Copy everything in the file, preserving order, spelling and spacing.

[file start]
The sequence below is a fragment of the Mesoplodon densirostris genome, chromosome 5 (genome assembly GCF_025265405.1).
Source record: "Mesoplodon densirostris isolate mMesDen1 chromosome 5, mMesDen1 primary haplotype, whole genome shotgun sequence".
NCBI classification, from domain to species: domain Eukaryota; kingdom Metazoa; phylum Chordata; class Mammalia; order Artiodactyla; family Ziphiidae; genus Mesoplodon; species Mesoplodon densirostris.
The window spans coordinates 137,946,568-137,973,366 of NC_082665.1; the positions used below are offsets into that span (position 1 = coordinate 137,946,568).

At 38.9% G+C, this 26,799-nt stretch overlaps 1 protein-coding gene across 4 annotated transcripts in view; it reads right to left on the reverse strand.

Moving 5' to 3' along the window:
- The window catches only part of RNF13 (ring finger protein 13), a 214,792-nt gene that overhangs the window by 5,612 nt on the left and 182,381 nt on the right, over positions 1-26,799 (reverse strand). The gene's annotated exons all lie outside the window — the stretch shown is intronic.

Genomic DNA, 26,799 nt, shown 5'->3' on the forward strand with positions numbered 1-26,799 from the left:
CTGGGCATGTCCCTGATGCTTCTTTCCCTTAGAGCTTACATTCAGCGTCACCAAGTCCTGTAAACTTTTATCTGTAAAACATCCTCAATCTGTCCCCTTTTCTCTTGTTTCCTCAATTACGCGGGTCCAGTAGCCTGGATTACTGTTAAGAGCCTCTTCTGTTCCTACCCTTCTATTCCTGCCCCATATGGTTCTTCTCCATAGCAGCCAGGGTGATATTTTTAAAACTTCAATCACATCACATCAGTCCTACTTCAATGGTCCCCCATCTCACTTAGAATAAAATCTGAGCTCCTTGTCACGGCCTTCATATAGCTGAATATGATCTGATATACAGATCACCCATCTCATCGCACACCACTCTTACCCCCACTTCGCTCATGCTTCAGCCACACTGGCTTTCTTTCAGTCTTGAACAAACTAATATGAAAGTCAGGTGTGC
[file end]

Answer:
The sequence below is a fragment of the Mesoplodon densirostris genome, chromosome 5 (genome assembly GCF_025265405.1).
Source record: "Mesoplodon densirostris isolate mMesDen1 chromosome 5, mMesDen1 primary haplotype, whole genome shotgun sequence".
NCBI classification, from domain to species: domain Eukaryota; kingdom Metazoa; phylum Chordata; class Mammalia; order Artiodactyla; family Ziphiidae; genus Mesoplodon; species Mesoplodon densirostris.
The window spans coordinates 137,946,568-137,973,366 of NC_082665.1; the positions used below are offsets into that span (position 1 = coordinate 137,946,568).

At 38.9% G+C, this 26,799-nt stretch overlaps 1 protein-coding gene across 4 annotated transcripts in view; it reads right to left on the reverse strand.

Moving 5' to 3' along the window:
- The window catches only part of RNF13 (ring finger protein 13), a 214,792-nt gene that overhangs the window by 5,612 nt on the left and 182,381 nt on the right, over positions 1-26,799 (reverse strand). The gene's annotated exons all lie outside the window — the stretch shown is intronic.

Genomic DNA, 26,799 nt, shown 5'->3' on the forward strand with positions numbered 1-26,799 from the left:
CTGGGCATGTCCCTGATGCTTCTTTCCCTTAGAGCTTACATTCAGCGTCACCAAGTCCTGTAAACTTTTATCTGTAAAACATCCTCAATCTGTCCCCTTTTCTCTTGTTTCCTCAATTACGCGGGTCCAGTAGCCTGGATTACTGTTAAGAGCCTCTTCTGTTCCTACCCTTCTATTCCTGCCCCATATGGTTCTTCTCCATAGCAGCCAGGGTGATATTTTTAAAACTTCAATCACATCACATCAGTCCTACTTCAATGGTCCCCCATCTCACTTAGAATAAAATCTGAGCTCCTTGTCACGGCCTTCATATAGCTGAATATGATCTGATATACAGATCACCCATCTCATCGCACACCACTCTTACCCCCACTTCGCTCATGCTTCAGCCACACTGGCTTTCTTTCAGTCTTGAACAAACTAATATGAAAGTCAGGTGTGC